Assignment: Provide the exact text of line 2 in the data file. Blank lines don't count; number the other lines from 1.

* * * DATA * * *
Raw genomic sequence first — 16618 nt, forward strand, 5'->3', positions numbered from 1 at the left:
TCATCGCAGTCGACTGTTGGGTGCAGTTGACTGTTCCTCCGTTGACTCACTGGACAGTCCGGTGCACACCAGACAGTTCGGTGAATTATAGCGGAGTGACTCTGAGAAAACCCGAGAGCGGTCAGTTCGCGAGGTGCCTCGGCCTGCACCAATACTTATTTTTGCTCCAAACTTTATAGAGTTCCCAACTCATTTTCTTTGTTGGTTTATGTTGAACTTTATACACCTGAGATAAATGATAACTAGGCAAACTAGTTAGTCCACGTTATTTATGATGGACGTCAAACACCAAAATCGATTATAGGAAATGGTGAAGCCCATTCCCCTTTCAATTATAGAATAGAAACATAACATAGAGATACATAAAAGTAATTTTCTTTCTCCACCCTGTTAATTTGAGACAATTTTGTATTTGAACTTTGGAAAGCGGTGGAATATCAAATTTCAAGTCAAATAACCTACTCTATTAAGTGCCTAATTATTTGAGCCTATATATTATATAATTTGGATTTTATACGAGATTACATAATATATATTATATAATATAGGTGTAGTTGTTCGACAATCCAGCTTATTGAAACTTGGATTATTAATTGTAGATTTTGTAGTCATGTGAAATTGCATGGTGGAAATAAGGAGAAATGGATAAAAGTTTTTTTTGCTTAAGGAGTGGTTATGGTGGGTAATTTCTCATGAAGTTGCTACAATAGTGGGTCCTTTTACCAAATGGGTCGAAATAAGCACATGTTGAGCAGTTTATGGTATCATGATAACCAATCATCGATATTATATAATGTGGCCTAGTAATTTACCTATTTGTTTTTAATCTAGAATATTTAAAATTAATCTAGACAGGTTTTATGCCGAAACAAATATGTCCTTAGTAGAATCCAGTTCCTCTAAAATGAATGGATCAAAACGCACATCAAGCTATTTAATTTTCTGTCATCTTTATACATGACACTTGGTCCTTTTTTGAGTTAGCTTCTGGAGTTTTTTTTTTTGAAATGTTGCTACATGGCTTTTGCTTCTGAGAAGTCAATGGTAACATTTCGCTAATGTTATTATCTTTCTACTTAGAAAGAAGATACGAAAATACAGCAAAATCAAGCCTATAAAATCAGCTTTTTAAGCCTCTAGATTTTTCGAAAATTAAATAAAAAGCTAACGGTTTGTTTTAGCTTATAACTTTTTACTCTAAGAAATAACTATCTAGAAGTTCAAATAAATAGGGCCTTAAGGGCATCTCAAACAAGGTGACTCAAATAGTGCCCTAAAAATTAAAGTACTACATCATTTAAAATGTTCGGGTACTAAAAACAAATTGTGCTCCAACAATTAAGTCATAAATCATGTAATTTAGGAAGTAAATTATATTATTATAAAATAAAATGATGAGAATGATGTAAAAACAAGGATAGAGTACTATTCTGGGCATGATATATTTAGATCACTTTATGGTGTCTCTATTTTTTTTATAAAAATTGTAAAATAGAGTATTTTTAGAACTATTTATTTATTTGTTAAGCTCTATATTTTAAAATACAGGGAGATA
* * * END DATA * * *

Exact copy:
TCATCGCAGTCGACTGTTGGGTGCAGTTGACTGTTCCTCCGTTGACTCACTGGACAGTCCGGTGCACACCAGACAGTTCGGTGAATTATAGCGGAGTGACTCTGAGAAAACCCGAGAGCGGTCAGTTCGCGAGGTGCCTCGGCCTGCACCAATACTTATTTTTGCTCCAAACTTTATAGAGTTCCCAACTCATTTTCTTTGTTGGTTTATGTTGAACTTTATACACCTGAGATAAATGATAACTAGGCAAACTAGTTAGTCCACGTTATTTATGATGGACGTCAAACACCAAAATCGATTATAGGAAATGGTGAAGCCCATTCCCCTTTCAATTATAGAATAGAAACATAACATAGAGATACATAAAAGTAATTTTCTTTCTCCACCCTGTTAATTTGAGACAATTTTGTATTTGAACTTTGGAAAGCGGTGGAATATCAAATTTCAAGTCAAATAACCTACTCTATTAAGTGCCTAATTATTTGAGCCTATATATTATATAATTTGGATTTTATACGAGATTACATAATATATATTATATAATATAGGTGTAGTTGTTCGACAATCCAGCTTATTGAAACTTGGATTATTAATTGTAGATTTTGTAGTCATGTGAAATTGCATGGTGGAAATAAGGAGAAATGGATAAAAGTTTTTTTTGCTTAAGGAGTGGTTATGGTGGGTAATTTCTCATGAAGTTGCTACAATAGTGGGTCCTTTTACCAAATGGGTCGAAATAAGCACATGTTGAGCAGTTTATGGTATCATGATAACCAATCATCGATATTATATAATGTGGCCTAGTAATTTACCTATTTGTTTTTAATCTAGAATATTTAAAATTAATCTAGACAGGTTTTATGCCGAAACAAATATGTCCTTAGTAGAATCCAGTTCCTCTAAAATGAATGGATCAAAACGCACATCAAGCTATTTAATTTTCTGTCATCTTTATACATGACACTTGGTCCTTTTTTGAGTTAGCTTCTGGAGTTTTTTTTTTTGAAATGTTGCTACATGGCTTTTGCTTCTGAGAAGTCAATGGTAACATTTCGCTAATGTTATTATCTTTCTACTTAGAAAGAAGATACGAAAATACAGCAAAATCAAGCCTATAAAATCAGCTTTTTAAGCCTCTAGATTTTTCGAAAATTAAATAAAAAGCTAACGGTTTGTTTTAGCTTATAACTTTTTACTCTAAGAAATAACTATCTAGAAGTTCAAATAAATAGGGCCTTAAGGGCATCTCAAACAAGGTGACTCAAATAGTGCCCTAAAAATTAAAGTACTACATCATTTAAAATGTTCGGGTACTAAAAACAAATTGTGCTCCAACAATTAAGTCATAAATCATGTAATTTAGGAAGTAAATTATATTATTATAAAATAAAATGATGAGAATGATGTAAAAACAAGGATAGAGTACTATTCTGGGCATGATATATTTAGATCACTTTATGGTGTCTCTATTTTTTTTATAAAAATTGTAAAATAGAGTATTTTTAGAACTATTTATTTATTTGTTAAGCTCTATATTTTAAAATACAGGGAGATA